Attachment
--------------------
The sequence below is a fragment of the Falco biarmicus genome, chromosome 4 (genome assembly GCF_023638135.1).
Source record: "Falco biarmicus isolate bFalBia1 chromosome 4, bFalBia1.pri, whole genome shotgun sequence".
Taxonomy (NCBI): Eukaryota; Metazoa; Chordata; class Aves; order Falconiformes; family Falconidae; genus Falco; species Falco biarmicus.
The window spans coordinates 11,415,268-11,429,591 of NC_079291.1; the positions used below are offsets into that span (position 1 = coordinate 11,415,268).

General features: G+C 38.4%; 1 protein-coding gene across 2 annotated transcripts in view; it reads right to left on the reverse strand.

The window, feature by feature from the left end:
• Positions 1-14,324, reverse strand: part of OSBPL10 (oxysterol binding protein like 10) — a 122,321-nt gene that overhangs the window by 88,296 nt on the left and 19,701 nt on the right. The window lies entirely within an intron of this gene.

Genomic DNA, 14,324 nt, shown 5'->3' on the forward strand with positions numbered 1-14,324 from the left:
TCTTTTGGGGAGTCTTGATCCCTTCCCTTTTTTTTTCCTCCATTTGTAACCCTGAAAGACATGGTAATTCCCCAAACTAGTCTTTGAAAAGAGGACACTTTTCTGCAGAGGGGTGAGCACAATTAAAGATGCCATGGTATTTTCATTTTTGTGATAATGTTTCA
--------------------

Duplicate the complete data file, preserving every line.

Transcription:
The sequence below is a fragment of the Falco biarmicus genome, chromosome 4 (genome assembly GCF_023638135.1).
Source record: "Falco biarmicus isolate bFalBia1 chromosome 4, bFalBia1.pri, whole genome shotgun sequence".
Taxonomy (NCBI): Eukaryota; Metazoa; Chordata; class Aves; order Falconiformes; family Falconidae; genus Falco; species Falco biarmicus.
The window spans coordinates 11,415,268-11,429,591 of NC_079291.1; the positions used below are offsets into that span (position 1 = coordinate 11,415,268).

General features: G+C 38.4%; 1 protein-coding gene across 2 annotated transcripts in view; it reads right to left on the reverse strand.

The window, feature by feature from the left end:
• Positions 1-14,324, reverse strand: part of OSBPL10 (oxysterol binding protein like 10) — a 122,321-nt gene that overhangs the window by 88,296 nt on the left and 19,701 nt on the right. The window lies entirely within an intron of this gene.

Genomic DNA, 14,324 nt, shown 5'->3' on the forward strand with positions numbered 1-14,324 from the left:
TCTTTTGGGGAGTCTTGATCCCTTCCCTTTTTTTTTCCTCCATTTGTAACCCTGAAAGACATGGTAATTCCCCAAACTAGTCTTTGAAAAGAGGACACTTTTCTGCAGAGGGGTGAGCACAATTAAAGATGCCATGGTATTTTCATTTTTGTGATAATGTTTCA